The draft picture became clearer after the combine, as free agency dragged on for Miami. After whiffing on Peyton Manning and Matt Flynn, quarterback became a focal point for the Dolphins in the draft. Losing Brandon Marshall without replacing him whatsoever also signaled they would be looking to the draft for wide receiver help.
As such, these are the picks I made in the draft I drew up after free agency simmered down:
Round 1: Ryan Tannehill, QB, Texas A&M
The Dolphins need a quarterback. Or they do not, depending on what day of the week it is and who is talking.
Lately, information coming out of the Dolphins front office has been muddled, with reports coming one day saying Stephen Ross has mandated that Jeff Ireland find a franchise quarterback immediately, and Miami gushing about Matt Moore the next.
Then there is the fact Ireland and Joe Philbin had dinner with Tannehill the night before they attended his pro day.
Tannehill's draft stock remains eristical, with some scouts insisting he is not worth a top pick while an increasing number of others warming up to the former Aggie.
Whatever scouting opinions there are about him, draft buzz surrounding Tannehill is growing louder. He completed 60 of 64 passes and ran a 4.58 40-yard-dash at his aforementioned pro day, adding fuel to the fire that he will be a top-10 pick.
While there may be questions about his turnovers and a perceived inability to close games, Tannehill represents a potential franchise quarterback for Miami. They may have other needs, but landing a potential franchise player at the most important position may trump everything else.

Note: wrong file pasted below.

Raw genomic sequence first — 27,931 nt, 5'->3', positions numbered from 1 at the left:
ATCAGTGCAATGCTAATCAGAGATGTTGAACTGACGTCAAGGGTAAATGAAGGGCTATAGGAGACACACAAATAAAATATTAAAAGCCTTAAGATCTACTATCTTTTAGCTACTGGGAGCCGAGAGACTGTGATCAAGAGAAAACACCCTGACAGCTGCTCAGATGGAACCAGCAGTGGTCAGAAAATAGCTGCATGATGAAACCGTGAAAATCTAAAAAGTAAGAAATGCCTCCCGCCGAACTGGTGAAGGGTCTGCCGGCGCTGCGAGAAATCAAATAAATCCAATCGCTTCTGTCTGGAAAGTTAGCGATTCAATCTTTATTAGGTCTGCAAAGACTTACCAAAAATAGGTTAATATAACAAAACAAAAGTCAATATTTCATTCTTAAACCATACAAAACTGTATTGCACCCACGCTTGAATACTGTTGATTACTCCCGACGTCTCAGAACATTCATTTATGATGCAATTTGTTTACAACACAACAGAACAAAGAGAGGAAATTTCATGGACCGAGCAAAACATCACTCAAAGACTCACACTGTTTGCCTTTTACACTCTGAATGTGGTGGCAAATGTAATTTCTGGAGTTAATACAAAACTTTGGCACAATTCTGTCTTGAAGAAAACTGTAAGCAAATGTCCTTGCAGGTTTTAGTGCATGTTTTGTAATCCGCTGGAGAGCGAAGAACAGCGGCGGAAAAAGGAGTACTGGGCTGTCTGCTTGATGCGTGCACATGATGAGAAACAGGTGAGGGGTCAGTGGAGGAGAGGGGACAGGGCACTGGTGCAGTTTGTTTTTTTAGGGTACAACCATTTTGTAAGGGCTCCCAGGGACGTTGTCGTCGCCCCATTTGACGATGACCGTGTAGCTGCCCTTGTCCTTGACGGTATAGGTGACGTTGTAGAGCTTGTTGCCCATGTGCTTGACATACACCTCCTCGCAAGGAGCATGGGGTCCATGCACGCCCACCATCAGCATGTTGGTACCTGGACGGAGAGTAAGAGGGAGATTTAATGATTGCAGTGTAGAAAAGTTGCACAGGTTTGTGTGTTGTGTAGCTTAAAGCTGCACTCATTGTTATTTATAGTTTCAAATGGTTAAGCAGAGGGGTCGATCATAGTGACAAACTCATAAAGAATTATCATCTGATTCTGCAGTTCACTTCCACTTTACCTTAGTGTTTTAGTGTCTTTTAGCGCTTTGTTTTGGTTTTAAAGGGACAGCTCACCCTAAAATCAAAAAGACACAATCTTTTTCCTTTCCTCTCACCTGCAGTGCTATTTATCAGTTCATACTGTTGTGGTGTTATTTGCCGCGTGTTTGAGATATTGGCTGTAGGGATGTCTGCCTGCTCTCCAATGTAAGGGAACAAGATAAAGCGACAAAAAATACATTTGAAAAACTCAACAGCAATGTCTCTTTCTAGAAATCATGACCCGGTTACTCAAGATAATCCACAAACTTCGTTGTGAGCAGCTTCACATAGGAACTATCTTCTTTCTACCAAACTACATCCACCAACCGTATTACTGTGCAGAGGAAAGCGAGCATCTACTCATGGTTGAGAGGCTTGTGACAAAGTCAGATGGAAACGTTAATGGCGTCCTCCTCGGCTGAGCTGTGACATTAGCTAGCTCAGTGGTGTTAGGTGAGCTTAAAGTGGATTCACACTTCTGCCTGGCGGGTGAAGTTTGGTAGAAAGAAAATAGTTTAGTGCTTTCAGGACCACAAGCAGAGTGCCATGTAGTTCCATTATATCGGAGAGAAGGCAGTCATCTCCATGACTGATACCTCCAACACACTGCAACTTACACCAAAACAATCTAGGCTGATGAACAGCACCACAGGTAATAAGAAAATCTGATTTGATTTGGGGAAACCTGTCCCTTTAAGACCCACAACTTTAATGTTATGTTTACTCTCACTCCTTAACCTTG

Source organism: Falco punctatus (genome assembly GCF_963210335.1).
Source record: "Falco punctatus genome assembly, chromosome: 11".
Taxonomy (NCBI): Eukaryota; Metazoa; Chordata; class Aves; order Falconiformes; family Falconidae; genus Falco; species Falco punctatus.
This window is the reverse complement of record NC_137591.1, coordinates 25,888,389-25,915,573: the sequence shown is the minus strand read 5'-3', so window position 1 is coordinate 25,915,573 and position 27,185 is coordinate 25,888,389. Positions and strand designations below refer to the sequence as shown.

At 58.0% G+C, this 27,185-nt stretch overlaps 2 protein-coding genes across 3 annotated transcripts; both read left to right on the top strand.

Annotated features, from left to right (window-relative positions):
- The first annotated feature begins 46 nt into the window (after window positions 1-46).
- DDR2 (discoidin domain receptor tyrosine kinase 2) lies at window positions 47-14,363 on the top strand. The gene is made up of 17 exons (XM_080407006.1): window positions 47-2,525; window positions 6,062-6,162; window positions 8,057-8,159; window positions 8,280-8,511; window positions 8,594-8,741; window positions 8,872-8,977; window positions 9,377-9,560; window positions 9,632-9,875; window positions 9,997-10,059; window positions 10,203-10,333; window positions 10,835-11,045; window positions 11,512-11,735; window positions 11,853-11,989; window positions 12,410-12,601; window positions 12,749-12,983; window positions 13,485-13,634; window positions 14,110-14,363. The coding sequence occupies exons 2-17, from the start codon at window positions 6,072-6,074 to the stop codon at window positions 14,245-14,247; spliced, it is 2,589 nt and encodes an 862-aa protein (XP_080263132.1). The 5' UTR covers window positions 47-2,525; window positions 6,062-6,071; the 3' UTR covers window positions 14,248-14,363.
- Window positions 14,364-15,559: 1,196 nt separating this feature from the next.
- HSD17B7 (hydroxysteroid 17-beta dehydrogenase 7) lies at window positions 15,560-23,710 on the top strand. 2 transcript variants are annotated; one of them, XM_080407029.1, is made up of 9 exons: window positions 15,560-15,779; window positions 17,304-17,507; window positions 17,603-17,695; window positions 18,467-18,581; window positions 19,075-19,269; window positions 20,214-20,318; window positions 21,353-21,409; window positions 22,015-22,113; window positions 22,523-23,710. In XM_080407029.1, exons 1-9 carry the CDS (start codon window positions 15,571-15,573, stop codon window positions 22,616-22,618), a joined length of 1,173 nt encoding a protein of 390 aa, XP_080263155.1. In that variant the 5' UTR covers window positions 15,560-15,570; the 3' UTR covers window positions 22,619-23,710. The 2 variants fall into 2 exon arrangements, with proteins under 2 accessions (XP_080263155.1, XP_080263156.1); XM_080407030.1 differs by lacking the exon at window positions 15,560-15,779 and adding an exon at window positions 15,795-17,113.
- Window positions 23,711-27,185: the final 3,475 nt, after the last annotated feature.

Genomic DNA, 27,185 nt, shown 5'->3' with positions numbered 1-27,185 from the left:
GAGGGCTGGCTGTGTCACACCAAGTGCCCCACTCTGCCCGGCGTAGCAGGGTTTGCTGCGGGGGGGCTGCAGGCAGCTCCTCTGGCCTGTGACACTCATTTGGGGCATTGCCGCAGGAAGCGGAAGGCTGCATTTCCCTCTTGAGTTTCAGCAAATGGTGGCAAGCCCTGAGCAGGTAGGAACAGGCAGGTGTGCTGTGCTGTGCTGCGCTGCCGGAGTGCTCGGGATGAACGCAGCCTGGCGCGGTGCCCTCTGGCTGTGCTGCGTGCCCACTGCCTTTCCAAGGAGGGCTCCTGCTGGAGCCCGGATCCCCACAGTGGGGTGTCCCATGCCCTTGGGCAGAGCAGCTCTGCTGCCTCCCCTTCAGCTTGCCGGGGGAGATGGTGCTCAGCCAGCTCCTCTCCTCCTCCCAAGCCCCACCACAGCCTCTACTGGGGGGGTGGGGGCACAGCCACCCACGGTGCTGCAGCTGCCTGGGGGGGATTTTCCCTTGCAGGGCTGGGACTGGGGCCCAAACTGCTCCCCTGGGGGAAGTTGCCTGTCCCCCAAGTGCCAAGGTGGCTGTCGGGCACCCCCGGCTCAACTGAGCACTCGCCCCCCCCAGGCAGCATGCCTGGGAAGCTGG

Round 2: Vinny Curry, DE, Marshall
With Miami going all-in on Ryan Tannehill in the first round of this mock draft, the focus shifts to a pass-rushing specialist.
Curry had a monster Senior Bowl week, performing particularly well in the game. He was expected to continue that momentum into the combine but was disappointing to the point where Mike Mayock openly wondered if he was nervous.
He rebounded with a fantastic pro day, restoring his draft stock at the right time.
Curry may not belong with the elite pass-rushing prospects, but his intensity should put him close. The Marshall graduate has a motor unmatched by any other prospect in this draft class. This should make up for any lack of athleticism or small school concerns he may have, though questions about his athleticism should be put to rest after his pro day.
Because pass rushers tend to rise on draft day, it is possible that Curry winds up at the tail end of the first round. The Dolphins would do well to snag him with their second-round pick should he be available after taking a quarterback in the first round.
Round 3, Pick 1: George Iloka, SS, Boise State
It remains to be seen whether Miami will have Yeremiah Bell back after his dramatic release, but he will be 34 years old this season, so picking his replacement, whether for the present or future, is ideal if the right man falls to Miami.
Iloka fits that bill.
At 6'3", the Boise State product possesses excellent size for the position. With the evolution of the tight end position bringing us beasts like Rob Gronkowski, drafting a guy who can at least come close in size is a plus.
The big safety has experience at cornerback, giving him even more credibility in coverage. While he does not have blazing speed, he is big and athletic enough to hang with the big boys.
The Dolphins could very well go with a wide receiver with this pick, or they could wait...
Round 3, Pick 2: Marvin McNutt, WR, Iowa
... until the very next pick, which they obtained from the Bears in the Brandon Marshall trade.
Trading the mercurial receiver away rid the team of a big headache, but also left Miami with a 6'4" hole at the position. At just under that size, McNutt can step in and be the big-bodied receiver the Dolphins would be missing.